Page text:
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Soc Sci Med. 2002 Nov;55(9):1647-61.

Ethnicity, environment and health: putting ethnic inequalities in health in their place.

Author information

1
Department of Epidemiology and Public Health, University College London, UK. s.karlsen@public-health.ucl.ac.uk

Abstract

We set out to explore the influence of environment on ethnic inequalities in health. Studies exploring the relationship between environment and health have tended to ignore the role of ethnicity, and the health impact of the residential concentration of ethnic minority groups in disadvantaged areas. Those that have explored the role of ethnicity tend to focus on the way in which residential concentration may promote a sense of community among ethnic minority groups, and, consequently, may be protective of health (the 'ethnic density effect'). Again, they have tended to ignore the health impact of the concentration of ethnic minority groups in areas of social and economic disadvantage. We undertook a factor analysis to determine aspects of perception of 'quality' of the local environment, followed by multi-level analyses to explore the relationship between self-reported fair or poor health and individual- and ward-level characteristics among four ethnic groups (Caribbean, Indian, Pakistani and Bangladeshi, and white) in the UK. Results of the factor analysis suggested three underlying dimensions of perception of quality of the local area, related to the quality of the local environment, the provision of local amenities and local problems of crime and nuisance. These factors were entered into the multi-level models at level 2, along with indicators of ward-level ethnic density and Townsend's deprivation score, with age, gender and household social class entered at level 1. In general, there was a residual random ward-level effect suggesting an area influence on self-assessed health. However, on the whole, none of the ward-level indicators showed any statistically significant association with self-assessed health, making it difficult to precisely determine the mechanisms operating. These findings suggest, though, that there is no ethnic density effect on self-assessed health for ethnic minority groups.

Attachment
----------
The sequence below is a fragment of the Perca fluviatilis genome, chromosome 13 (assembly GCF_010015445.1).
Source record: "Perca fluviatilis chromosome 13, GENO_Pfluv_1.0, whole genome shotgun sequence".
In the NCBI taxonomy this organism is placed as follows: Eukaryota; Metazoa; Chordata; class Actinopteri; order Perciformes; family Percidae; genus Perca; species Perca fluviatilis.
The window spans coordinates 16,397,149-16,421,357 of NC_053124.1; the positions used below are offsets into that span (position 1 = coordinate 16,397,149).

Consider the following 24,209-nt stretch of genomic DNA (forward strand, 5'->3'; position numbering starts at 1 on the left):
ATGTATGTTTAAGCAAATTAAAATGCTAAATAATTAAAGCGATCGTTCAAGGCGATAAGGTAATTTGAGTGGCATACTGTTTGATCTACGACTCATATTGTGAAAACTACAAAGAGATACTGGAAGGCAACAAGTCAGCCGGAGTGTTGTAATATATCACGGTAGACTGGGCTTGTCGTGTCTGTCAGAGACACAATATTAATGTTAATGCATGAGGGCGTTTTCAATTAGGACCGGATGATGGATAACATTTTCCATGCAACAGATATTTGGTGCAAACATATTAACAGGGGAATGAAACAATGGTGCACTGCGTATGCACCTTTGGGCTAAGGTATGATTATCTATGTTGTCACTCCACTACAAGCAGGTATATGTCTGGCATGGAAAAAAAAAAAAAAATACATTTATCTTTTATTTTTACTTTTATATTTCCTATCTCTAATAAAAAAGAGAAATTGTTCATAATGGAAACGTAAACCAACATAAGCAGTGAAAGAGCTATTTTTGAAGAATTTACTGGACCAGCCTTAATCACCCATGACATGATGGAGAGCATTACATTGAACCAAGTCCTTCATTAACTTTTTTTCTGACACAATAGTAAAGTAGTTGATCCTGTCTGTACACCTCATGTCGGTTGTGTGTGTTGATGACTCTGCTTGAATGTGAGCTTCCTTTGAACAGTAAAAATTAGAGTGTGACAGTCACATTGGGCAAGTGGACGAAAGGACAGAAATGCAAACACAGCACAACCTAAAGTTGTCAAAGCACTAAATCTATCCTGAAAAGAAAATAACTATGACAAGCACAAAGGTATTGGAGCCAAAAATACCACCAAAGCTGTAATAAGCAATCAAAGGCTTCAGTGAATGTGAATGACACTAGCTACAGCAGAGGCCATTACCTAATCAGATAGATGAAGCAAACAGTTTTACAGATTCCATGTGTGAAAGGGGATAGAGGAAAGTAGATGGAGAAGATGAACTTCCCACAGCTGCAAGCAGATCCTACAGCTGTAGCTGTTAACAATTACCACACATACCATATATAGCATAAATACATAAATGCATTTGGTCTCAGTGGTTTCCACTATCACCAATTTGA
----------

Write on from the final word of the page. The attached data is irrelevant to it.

PMID:
12297249
DOI:
10.1016/s0277-9536(01)00297-0
[Indexed for MEDLINE]

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